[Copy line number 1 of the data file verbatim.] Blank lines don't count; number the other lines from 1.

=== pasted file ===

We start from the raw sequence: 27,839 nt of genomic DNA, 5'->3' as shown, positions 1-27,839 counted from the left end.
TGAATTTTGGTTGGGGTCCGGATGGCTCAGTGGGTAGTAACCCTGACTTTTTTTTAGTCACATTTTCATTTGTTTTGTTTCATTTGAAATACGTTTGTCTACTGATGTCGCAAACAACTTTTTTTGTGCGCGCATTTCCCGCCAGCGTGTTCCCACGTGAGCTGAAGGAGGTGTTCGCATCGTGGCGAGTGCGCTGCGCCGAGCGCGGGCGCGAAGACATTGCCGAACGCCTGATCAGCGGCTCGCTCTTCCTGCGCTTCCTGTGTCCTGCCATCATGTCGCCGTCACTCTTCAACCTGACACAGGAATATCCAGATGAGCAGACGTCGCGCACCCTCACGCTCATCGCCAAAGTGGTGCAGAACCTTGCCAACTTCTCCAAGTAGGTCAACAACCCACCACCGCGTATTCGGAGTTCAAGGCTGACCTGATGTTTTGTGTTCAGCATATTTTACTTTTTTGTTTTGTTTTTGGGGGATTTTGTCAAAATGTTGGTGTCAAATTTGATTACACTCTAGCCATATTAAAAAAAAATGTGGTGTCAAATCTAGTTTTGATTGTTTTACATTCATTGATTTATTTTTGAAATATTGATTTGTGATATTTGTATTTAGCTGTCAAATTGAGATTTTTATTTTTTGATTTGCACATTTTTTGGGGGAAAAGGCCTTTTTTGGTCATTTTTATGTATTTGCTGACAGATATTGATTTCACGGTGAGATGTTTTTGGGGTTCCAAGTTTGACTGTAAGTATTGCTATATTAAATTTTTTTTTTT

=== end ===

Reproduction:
We start from the raw sequence: 27,839 nt of genomic DNA, 5'->3' as shown, positions 1-27,839 counted from the left end.